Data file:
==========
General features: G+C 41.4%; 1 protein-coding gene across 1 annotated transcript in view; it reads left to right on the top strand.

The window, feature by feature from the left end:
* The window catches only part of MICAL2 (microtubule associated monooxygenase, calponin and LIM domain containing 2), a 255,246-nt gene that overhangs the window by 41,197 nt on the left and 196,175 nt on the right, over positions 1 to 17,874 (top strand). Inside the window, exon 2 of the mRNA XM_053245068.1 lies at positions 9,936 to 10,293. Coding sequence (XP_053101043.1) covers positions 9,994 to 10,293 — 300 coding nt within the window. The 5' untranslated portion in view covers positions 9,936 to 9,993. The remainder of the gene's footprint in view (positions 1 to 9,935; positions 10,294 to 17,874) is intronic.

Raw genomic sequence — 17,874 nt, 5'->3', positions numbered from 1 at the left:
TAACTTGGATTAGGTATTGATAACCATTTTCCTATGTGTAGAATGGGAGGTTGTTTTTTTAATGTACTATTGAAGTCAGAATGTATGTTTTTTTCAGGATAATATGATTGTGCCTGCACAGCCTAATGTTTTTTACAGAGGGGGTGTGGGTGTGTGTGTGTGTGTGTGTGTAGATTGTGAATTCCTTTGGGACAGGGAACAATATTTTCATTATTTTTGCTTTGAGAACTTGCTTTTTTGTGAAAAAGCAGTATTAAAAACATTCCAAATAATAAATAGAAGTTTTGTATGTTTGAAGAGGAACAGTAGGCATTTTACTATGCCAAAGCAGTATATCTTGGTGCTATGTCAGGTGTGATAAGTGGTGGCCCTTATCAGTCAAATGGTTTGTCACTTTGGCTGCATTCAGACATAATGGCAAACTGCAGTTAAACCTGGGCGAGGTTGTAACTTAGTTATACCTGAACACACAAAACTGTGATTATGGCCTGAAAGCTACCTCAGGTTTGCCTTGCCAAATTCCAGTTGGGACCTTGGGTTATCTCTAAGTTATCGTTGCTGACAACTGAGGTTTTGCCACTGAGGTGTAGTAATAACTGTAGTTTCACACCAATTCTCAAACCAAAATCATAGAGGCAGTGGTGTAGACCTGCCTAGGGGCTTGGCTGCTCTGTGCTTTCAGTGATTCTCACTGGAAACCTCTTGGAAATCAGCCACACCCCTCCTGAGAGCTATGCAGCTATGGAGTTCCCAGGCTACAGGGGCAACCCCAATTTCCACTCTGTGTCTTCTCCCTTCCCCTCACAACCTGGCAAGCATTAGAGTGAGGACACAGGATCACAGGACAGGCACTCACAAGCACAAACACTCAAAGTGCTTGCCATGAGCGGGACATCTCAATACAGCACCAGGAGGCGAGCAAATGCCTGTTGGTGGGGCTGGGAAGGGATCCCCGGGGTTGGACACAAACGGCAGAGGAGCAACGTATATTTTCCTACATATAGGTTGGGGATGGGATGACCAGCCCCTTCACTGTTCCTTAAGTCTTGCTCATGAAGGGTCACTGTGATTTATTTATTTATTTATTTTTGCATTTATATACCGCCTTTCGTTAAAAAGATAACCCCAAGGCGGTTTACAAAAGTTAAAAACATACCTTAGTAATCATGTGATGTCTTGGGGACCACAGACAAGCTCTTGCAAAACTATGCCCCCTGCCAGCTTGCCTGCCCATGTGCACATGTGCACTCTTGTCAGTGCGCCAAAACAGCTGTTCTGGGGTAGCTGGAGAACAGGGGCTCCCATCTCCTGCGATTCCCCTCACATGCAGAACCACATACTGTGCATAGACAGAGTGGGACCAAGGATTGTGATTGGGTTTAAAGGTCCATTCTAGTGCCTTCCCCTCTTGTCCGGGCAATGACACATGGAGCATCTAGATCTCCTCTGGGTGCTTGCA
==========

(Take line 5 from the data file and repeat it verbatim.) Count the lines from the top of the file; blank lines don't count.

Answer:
TAACTTGGATTAGGTATTGATAACCATTTTCCTATGTGTAGAATGGGAGGTTGTTTTTTTAATGTACTATTGAAGTCAGAATGTATGTTTTTTTCAGGATAATATGATTGTGCCTGCACAGCCTAATGTTTTTTACAGAGGGGGTGTGGGTGTGTGTGTGTGTGTGTGTGTAGATTGTGAATTCCTTTGGGACAGGGAACAATATTTTCATTATTTTTGCTTTGAGAACTTGCTTTTTTGTGAAAAAGCAGTATTAAAAACATTCCAAATAATAAATAGAAGTTTTGTATGTTTGAAGAGGAACAGTAGGCATTTTACTATGCCAAAGCAGTATATCTTGGTGCTATGTCAGGTGTGATAAGTGGTGGCCCTTATCAGTCAAATGGTTTGTCACTTTGGCTGCATTCAGACATAATGGCAAACTGCAGTTAAACCTGGGCGAGGTTGTAACTTAGTTATACCTGAACACACAAAACTGTGATTATGGCCTGAAAGCTACCTCAGGTTTGCCTTGCCAAATTCCAGTTGGGACCTTGGGTTATCTCTAAGTTATCGTTGCTGACAACTGAGGTTTTGCCACTGAGGTGTAGTAATAACTGTAGTTTCACACCAATTCTCAAACCAAAATCATAGAGGCAGTGGTGTAGACCTGCCTAGGGGCTTGGCTGCTCTGTGCTTTCAGTGATTCTCACTGGAAACCTCTTGGAAATCAGCCACACCCCTCCTGAGAGCTATGCAGCTATGGAGTTCCCAGGCTACAGGGGCAACCCCAATTTCCACTCTGTGTCTTCTCCCTTCCCCTCACAACCTGGCAAGCATTAGAGTGAGGACACAGGATCACAGGACAGGCACTCACAAGCACAAACACTCAAAGTGCTTGCCATGAGCGGGACATCTCAATACAGCACCAGGAGGCGAGCAAATGCCTGTTGGTGGGGCTGGGAAGGGATCCCCGGGGTTGGACACAAACGGCAGAGGAGCAACGTATATTTTCCTACATATAGGTTGGGGATGGGATGACCAGCCCCTTCACTGTTCCTTAAGTCTTGCTCATGAAGGGTCACTGTGATTTATTTATTTATTTATTTTTGCATTTATATACCGCCTTTCGTTAAAAAGATAACCCCAAGGCGGTTTACAAAAGTTAAAAACATACCTTAGTAATCATGTGATGTCTTGGGGACCACAGACAAGCTCTTGCAAAACTATGCCCCCTGCCAGCTTGCCTGCCCATGTGCACATGTGCACTCTTGTCAGTGCGCCAAAACAGCTGTTCTGGGGTAGCTGGAGAACAGGGGCTCCCATCTCCTGCGATTCCCCTCACATGCAGAACCACATACTGTGCATAGACAGAGTGGGACCAAGGATTGTGATTGGGTTTAAAGGTCCATTCTAGTGCCTTCCCCTCTTGTCCGGGCAATGACACATGGAGCATCTAGATCTCCTCTGGGTGCTTGCA